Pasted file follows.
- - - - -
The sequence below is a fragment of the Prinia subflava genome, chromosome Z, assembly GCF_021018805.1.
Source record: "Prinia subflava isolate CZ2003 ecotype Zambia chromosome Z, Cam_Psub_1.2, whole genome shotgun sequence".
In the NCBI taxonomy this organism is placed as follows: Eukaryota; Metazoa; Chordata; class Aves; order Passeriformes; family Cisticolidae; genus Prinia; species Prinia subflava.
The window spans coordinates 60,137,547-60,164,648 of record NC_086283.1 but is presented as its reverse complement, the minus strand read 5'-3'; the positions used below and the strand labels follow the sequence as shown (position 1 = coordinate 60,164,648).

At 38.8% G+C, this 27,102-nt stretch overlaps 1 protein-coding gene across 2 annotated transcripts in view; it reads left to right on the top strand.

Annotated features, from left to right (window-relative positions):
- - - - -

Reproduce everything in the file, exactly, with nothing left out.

The sequence below is a fragment of the Prinia subflava genome, chromosome Z, assembly GCF_021018805.1.
Source record: "Prinia subflava isolate CZ2003 ecotype Zambia chromosome Z, Cam_Psub_1.2, whole genome shotgun sequence".
In the NCBI taxonomy this organism is placed as follows: Eukaryota; Metazoa; Chordata; class Aves; order Passeriformes; family Cisticolidae; genus Prinia; species Prinia subflava.
The window spans coordinates 60,137,547-60,164,648 of record NC_086283.1 but is presented as its reverse complement, the minus strand read 5'-3'; the positions used below and the strand labels follow the sequence as shown (position 1 = coordinate 60,164,648).

At 38.8% G+C, this 27,102-nt stretch overlaps 1 protein-coding gene across 2 annotated transcripts in view; it reads left to right on the top strand.

Annotated features, from left to right (window-relative positions):